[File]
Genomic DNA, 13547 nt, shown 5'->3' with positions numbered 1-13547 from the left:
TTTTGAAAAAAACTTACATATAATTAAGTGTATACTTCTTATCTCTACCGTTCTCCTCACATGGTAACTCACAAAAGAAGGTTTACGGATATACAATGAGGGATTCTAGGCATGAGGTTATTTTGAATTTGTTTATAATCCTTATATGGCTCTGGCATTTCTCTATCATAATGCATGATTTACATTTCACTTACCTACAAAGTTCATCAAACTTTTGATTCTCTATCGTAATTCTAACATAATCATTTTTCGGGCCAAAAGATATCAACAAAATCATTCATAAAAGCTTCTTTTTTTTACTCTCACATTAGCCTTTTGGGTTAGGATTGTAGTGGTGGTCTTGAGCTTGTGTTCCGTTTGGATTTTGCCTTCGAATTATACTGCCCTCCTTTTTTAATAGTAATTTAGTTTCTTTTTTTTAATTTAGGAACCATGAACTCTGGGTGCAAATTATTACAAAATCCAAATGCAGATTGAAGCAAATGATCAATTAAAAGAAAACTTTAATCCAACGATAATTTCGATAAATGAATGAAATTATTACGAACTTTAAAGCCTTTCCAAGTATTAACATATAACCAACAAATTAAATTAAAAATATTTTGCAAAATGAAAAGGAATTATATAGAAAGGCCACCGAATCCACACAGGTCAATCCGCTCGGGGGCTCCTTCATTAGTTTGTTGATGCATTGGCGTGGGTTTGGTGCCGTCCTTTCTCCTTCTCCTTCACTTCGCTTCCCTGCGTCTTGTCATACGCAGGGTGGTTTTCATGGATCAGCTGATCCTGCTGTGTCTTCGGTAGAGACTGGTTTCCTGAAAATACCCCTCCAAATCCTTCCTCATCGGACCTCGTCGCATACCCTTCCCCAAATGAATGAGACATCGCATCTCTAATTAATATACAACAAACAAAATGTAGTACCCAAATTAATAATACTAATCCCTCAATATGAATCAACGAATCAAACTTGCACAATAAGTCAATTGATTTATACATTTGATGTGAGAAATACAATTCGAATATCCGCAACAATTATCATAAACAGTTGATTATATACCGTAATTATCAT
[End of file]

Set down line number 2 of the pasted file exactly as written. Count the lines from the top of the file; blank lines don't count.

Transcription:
TTTTGAAAAAAACTTACATATAATTAAGTGTATACTTCTTATCTCTACCGTTCTCCTCACATGGTAACTCACAAAAGAAGGTTTACGGATATACAATGAGGGATTCTAGGCATGAGGTTATTTTGAATTTGTTTATAATCCTTATATGGCTCTGGCATTTCTCTATCATAATGCATGATTTACATTTCACTTACCTACAAAGTTCATCAAACTTTTGATTCTCTATCGTAATTCTAACATAATCATTTTTCGGGCCAAAAGATATCAACAAAATCATTCATAAAAGCTTCTTTTTTTTACTCTCACATTAGCCTTTTGGGTTAGGATTGTAGTGGTGGTCTTGAGCTTGTGTTCCGTTTGGATTTTGCCTTCGAATTATACTGCCCTCCTTTTTTAATAGTAATTTAGTTTCTTTTTTTTAATTTAGGAACCATGAACTCTGGGTGCAAATTATTACAAAATCCAAATGCAGATTGAAGCAAATGATCAATTAAAAGAAAACTTTAATCCAACGATAATTTCGATAAATGAATGAAATTATTACGAACTTTAAAGCCTTTCCAAGTATTAACATATAACCAACAAATTAAATTAAAAATATTTTGCAAAATGAAAAGGAATTATATAGAAAGGCCACCGAATCCACACAGGTCAATCCGCTCGGGGGCTCCTTCATTAGTTTGTTGATGCATTGGCGTGGGTTTGGTGCCGTCCTTTCTCCTTCTCCTTCACTTCGCTTCCCTGCGTCTTGTCATACGCAGGGTGGTTTTCATGGATCAGCTGATCCTGCTGTGTCTTCGGTAGAGACTGGTTTCCTGAAAATACCCCTCCAAATCCTTCCTCATCGGACCTCGTCGCATACCCTTCCCCAAATGAATGAGACATCGCATCTCTAATTAATATACAACAAACAAAATGTAGTACCCAAATTAATAATACTAATCCCTCAATATGAATCAACGAATCAAACTTGCACAATAAGTCAATTGATTTATACATTTGATGTGAGAAATACAATTCGAATATCCGCAACAATTATCATAAACAGTTGATTATATACCGTAATTATCAT